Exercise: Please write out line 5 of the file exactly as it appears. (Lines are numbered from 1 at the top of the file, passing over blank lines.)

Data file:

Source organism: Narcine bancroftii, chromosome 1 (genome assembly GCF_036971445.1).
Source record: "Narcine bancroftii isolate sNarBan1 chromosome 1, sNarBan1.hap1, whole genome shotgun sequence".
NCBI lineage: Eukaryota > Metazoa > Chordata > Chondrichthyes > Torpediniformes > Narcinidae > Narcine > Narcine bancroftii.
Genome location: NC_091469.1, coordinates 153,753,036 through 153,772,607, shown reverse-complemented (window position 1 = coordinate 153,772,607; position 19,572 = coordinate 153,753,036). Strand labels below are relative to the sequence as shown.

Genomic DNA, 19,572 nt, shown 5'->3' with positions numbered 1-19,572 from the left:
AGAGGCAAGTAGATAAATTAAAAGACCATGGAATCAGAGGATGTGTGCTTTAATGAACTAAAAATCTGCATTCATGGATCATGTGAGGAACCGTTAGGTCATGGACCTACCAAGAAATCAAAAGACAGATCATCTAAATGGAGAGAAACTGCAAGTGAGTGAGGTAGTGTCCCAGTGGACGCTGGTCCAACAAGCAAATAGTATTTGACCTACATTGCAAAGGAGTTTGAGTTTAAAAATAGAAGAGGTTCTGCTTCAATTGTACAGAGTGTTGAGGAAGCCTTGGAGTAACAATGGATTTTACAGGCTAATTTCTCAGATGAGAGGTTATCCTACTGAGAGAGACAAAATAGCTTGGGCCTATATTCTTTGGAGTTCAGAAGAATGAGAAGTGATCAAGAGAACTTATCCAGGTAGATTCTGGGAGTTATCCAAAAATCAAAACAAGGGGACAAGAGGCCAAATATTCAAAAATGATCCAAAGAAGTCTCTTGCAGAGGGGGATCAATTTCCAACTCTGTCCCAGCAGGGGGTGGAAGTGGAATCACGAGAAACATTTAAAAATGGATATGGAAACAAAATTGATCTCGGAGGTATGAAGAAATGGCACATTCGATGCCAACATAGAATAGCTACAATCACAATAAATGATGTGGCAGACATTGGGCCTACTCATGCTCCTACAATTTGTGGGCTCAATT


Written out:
Genomic DNA, 19,572 nt, shown 5'->3' with positions numbered 1-19,572 from the left: